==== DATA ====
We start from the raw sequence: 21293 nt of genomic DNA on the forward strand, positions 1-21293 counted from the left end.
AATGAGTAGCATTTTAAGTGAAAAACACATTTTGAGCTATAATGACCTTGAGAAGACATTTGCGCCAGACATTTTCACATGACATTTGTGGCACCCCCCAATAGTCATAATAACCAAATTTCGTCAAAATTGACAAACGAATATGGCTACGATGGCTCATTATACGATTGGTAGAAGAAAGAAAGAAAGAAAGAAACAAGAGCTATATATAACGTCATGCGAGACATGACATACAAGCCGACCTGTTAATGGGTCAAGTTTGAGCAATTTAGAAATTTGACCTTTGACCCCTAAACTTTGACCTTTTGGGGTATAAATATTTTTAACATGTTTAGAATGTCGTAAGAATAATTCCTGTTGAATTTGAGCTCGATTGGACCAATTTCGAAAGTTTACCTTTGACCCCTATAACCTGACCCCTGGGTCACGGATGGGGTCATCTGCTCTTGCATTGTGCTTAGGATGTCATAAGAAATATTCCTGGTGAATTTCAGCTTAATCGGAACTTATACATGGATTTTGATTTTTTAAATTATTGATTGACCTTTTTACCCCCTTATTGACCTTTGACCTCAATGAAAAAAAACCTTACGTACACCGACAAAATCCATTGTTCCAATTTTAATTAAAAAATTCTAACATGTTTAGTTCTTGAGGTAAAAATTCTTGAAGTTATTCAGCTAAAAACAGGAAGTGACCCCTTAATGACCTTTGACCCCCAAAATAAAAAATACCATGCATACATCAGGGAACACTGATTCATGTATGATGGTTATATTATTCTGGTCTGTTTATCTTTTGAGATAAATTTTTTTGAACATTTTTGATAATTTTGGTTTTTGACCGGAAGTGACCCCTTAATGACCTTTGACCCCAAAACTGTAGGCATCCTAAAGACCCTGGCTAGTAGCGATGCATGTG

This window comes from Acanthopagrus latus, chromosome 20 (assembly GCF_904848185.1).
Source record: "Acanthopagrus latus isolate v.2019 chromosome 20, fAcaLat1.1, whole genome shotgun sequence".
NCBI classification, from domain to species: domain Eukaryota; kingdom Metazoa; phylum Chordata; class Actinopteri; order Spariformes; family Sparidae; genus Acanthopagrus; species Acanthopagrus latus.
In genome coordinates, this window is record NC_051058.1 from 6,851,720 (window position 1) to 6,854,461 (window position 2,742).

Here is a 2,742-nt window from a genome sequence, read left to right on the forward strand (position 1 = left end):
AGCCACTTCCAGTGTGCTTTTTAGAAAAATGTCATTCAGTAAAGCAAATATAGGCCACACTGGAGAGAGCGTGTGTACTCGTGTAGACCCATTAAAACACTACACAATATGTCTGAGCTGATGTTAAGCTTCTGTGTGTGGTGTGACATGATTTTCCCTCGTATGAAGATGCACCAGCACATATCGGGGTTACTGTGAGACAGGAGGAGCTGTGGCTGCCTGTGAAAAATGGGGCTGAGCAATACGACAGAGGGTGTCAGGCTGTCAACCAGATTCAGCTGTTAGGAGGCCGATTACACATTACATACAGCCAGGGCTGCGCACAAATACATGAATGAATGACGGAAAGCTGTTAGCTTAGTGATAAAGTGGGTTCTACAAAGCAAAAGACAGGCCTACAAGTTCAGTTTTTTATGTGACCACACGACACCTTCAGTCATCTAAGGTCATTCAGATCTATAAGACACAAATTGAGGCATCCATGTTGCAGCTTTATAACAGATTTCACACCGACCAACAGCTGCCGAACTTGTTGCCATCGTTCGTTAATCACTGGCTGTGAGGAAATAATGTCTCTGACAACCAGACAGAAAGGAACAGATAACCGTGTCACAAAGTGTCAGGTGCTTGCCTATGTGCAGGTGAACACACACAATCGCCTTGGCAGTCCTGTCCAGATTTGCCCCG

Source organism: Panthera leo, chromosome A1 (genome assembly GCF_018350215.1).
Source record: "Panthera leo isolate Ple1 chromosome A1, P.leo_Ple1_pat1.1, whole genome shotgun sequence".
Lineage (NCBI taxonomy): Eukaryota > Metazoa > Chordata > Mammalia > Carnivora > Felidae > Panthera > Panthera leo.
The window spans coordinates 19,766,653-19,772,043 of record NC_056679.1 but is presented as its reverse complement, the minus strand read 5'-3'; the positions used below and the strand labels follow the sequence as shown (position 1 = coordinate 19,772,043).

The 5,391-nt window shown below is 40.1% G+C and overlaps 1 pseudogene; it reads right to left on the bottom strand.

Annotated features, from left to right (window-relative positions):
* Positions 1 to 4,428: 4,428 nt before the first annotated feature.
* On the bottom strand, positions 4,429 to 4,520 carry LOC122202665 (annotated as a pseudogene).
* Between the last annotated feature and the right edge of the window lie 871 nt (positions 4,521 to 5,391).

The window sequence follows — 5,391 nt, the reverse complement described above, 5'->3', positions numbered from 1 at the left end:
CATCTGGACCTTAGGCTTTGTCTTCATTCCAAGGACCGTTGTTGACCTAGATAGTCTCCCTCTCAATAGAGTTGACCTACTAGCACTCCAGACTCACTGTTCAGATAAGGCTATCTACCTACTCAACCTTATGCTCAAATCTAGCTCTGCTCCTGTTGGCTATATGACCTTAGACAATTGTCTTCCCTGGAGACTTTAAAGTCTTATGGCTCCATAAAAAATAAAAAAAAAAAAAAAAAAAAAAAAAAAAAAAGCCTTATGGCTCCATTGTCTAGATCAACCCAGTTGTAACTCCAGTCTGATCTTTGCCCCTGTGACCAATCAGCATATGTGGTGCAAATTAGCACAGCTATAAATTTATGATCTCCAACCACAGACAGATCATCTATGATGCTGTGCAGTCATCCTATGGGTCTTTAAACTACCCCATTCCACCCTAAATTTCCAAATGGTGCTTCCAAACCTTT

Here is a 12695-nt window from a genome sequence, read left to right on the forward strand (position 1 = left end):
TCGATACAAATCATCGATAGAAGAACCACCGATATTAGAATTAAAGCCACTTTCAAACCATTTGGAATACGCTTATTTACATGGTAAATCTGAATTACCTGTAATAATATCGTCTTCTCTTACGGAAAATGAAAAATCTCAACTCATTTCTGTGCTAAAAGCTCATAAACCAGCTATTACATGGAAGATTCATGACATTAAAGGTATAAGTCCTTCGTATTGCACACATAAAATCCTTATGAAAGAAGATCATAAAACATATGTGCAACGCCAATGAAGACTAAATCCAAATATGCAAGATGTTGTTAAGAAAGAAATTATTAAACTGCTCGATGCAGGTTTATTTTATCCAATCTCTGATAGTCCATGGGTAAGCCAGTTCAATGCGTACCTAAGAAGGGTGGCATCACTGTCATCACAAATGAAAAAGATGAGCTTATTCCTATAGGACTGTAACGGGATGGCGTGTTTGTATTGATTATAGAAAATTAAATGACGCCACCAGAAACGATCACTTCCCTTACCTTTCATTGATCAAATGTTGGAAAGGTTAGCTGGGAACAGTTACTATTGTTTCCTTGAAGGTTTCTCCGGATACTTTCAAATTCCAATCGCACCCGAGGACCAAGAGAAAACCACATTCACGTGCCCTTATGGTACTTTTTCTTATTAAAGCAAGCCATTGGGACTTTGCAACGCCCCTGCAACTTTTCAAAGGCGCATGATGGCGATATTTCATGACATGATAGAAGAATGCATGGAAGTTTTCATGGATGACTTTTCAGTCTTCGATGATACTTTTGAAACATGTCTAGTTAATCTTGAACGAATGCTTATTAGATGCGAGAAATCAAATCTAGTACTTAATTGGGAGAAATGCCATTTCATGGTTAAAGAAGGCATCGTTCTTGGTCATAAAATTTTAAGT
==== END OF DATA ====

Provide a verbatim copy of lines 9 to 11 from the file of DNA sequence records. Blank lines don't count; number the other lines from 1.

Source organism: Panthera leo, chromosome A1 (genome assembly GCF_018350215.1).
Source record: "Panthera leo isolate Ple1 chromosome A1, P.leo_Ple1_pat1.1, whole genome shotgun sequence".
Lineage (NCBI taxonomy): Eukaryota > Metazoa > Chordata > Mammalia > Carnivora > Felidae > Panthera > Panthera leo.